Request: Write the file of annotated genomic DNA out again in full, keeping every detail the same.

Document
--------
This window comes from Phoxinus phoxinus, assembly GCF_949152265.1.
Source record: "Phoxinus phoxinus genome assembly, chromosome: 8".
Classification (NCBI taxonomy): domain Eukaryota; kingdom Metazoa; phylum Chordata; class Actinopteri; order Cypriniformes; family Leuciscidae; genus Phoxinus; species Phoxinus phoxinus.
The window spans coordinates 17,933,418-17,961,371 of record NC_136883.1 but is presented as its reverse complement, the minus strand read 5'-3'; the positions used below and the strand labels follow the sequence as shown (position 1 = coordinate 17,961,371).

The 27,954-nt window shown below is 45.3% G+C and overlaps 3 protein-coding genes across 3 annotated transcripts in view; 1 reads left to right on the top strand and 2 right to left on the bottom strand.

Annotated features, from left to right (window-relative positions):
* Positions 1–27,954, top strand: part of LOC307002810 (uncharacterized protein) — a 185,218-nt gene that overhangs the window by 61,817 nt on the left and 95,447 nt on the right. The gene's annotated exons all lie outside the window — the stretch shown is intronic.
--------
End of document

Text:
This window comes from Phoxinus phoxinus, assembly GCF_949152265.1.
Source record: "Phoxinus phoxinus genome assembly, chromosome: 8".
Classification (NCBI taxonomy): domain Eukaryota; kingdom Metazoa; phylum Chordata; class Actinopteri; order Cypriniformes; family Leuciscidae; genus Phoxinus; species Phoxinus phoxinus.
The window spans coordinates 17,933,418-17,961,371 of record NC_136883.1 but is presented as its reverse complement, the minus strand read 5'-3'; the positions used below and the strand labels follow the sequence as shown (position 1 = coordinate 17,961,371).

The 27,954-nt window shown below is 45.3% G+C and overlaps 3 protein-coding genes across 3 annotated transcripts in view; 1 reads left to right on the top strand and 2 right to left on the bottom strand.

Annotated features, from left to right (window-relative positions):
* Positions 1–27,954, top strand: part of LOC307002810 (uncharacterized protein) — a 185,218-nt gene that overhangs the window by 61,817 nt on the left and 95,447 nt on the right. The gene's annotated exons all lie outside the window — the stretch shown is intronic.